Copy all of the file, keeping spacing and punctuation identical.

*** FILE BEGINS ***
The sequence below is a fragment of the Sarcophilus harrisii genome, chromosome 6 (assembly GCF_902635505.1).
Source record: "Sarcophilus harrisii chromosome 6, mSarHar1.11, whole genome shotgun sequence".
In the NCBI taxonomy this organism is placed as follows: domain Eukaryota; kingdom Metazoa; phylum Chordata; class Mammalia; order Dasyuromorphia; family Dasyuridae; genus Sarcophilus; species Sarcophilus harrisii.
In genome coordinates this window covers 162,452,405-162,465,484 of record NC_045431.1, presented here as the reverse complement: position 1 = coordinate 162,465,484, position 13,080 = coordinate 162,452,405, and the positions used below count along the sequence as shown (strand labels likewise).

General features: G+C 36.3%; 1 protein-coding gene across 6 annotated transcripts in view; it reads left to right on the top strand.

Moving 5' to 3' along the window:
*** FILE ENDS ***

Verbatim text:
The sequence below is a fragment of the Sarcophilus harrisii genome, chromosome 6 (assembly GCF_902635505.1).
Source record: "Sarcophilus harrisii chromosome 6, mSarHar1.11, whole genome shotgun sequence".
In the NCBI taxonomy this organism is placed as follows: domain Eukaryota; kingdom Metazoa; phylum Chordata; class Mammalia; order Dasyuromorphia; family Dasyuridae; genus Sarcophilus; species Sarcophilus harrisii.
In genome coordinates this window covers 162,452,405-162,465,484 of record NC_045431.1, presented here as the reverse complement: position 1 = coordinate 162,465,484, position 13,080 = coordinate 162,452,405, and the positions used below count along the sequence as shown (strand labels likewise).

General features: G+C 36.3%; 1 protein-coding gene across 6 annotated transcripts in view; it reads left to right on the top strand.

Moving 5' to 3' along the window: